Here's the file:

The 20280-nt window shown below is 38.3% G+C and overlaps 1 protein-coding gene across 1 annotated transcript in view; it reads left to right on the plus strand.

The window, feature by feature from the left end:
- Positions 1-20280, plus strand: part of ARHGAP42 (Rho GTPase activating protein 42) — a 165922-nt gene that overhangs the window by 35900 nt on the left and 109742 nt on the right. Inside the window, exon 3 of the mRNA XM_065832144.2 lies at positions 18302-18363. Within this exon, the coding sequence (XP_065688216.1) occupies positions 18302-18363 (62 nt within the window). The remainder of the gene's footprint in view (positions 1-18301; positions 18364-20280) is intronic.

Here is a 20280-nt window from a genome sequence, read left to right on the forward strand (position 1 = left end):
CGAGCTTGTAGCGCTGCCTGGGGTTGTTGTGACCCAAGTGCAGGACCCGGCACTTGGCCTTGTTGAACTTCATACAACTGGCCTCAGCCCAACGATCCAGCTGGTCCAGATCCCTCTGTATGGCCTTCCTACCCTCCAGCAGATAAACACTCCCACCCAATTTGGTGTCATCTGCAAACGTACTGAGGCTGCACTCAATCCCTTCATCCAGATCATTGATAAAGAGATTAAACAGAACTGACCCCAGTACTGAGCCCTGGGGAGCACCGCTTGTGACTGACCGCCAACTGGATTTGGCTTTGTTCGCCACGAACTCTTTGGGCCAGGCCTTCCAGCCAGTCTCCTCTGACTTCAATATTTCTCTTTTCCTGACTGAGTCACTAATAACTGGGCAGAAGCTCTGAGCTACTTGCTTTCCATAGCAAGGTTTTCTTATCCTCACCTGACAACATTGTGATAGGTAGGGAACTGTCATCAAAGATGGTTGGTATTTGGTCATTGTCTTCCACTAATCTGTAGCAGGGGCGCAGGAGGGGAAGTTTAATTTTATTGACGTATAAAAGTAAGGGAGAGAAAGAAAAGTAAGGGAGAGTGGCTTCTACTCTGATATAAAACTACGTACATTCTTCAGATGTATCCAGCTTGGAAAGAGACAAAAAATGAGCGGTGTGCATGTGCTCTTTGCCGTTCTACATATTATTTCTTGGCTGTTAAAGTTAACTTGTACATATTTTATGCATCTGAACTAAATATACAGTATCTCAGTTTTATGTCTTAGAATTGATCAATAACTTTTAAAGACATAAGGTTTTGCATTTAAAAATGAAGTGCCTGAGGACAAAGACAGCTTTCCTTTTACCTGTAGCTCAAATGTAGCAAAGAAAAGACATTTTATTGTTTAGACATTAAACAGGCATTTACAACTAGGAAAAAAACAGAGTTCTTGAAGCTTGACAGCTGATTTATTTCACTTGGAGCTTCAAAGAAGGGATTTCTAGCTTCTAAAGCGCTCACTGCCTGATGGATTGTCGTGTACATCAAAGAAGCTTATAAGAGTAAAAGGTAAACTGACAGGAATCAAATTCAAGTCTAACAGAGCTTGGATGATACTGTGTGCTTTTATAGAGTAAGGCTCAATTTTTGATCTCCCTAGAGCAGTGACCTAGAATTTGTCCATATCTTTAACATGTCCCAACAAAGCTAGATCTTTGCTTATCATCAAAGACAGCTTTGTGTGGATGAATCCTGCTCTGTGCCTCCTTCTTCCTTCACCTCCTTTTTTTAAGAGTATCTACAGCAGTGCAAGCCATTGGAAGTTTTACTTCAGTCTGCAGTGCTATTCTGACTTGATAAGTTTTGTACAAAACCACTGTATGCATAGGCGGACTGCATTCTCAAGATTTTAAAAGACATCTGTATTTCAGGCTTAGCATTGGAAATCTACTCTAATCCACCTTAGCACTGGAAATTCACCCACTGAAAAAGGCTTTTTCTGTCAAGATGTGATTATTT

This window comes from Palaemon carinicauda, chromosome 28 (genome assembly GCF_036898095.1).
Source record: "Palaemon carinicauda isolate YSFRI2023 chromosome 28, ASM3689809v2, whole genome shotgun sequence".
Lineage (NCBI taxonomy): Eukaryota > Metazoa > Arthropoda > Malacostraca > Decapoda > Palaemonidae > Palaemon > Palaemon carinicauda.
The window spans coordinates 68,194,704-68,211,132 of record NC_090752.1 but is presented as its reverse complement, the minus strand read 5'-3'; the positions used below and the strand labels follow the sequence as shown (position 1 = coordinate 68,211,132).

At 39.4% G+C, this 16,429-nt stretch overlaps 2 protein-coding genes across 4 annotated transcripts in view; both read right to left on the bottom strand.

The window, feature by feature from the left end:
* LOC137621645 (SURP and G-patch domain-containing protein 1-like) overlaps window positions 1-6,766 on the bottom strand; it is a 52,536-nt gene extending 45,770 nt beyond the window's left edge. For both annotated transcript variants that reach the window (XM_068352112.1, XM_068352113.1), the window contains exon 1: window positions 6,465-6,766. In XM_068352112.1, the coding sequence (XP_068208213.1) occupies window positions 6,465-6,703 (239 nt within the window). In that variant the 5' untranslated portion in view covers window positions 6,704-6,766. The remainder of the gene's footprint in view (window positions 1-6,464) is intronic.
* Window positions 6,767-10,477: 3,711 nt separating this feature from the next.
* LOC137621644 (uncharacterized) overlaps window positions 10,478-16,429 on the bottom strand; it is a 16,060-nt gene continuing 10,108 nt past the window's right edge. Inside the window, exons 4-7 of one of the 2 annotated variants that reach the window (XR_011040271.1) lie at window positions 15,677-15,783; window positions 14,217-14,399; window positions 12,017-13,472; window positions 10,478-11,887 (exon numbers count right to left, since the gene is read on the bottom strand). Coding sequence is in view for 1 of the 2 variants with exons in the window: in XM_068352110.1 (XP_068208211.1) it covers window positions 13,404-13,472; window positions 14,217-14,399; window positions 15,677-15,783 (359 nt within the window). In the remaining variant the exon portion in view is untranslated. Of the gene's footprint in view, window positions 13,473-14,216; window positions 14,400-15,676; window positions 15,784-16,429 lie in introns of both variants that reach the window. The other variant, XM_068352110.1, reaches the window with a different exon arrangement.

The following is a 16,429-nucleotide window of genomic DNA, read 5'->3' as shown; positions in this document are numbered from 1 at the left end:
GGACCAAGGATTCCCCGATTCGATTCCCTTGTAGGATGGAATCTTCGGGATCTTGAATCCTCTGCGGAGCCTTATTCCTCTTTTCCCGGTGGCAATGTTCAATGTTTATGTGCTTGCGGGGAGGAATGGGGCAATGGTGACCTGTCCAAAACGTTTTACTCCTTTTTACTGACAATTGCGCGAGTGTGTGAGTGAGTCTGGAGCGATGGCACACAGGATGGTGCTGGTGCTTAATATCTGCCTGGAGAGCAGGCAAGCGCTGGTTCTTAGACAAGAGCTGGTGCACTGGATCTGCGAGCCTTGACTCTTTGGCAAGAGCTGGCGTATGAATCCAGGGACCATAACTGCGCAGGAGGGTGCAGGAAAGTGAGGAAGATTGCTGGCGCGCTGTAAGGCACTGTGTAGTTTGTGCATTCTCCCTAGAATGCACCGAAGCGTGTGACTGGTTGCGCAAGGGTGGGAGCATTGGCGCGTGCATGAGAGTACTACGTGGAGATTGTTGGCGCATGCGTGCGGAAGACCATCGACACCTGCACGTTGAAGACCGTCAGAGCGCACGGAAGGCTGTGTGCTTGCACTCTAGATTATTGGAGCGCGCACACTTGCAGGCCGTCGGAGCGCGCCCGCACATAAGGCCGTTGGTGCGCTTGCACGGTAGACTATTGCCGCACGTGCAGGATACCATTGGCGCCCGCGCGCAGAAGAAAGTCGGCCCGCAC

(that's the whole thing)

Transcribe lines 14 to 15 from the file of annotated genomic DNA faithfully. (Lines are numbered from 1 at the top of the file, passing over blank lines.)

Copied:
* LOC137621644 (uncharacterized) overlaps window positions 10,478-16,429 on the bottom strand; it is a 16,060-nt gene continuing 10,108 nt past the window's right edge. Inside the window, exons 4-7 of one of the 2 annotated variants that reach the window (XR_011040271.1) lie at window positions 15,677-15,783; window positions 14,217-14,399; window positions 12,017-13,472; window positions 10,478-11,887 (exon numbers count right to left, since the gene is read on the bottom strand). Coding sequence is in view for 1 of the 2 variants with exons in the window: in XM_068352110.1 (XP_068208211.1) it covers window positions 13,404-13,472; window positions 14,217-14,399; window positions 15,677-15,783 (359 nt within the window). In the remaining variant the exon portion in view is untranslated. Of the gene's footprint in view, window positions 13,473-14,216; window positions 14,400-15,676; window positions 15,784-16,429 lie in introns of both variants that reach the window. The other variant, XM_068352110.1, reaches the window with a different exon arrangement.

The following is a 16,429-nucleotide window of genomic DNA, read 5'->3' as shown; positions in this document are numbered from 1 at the left end: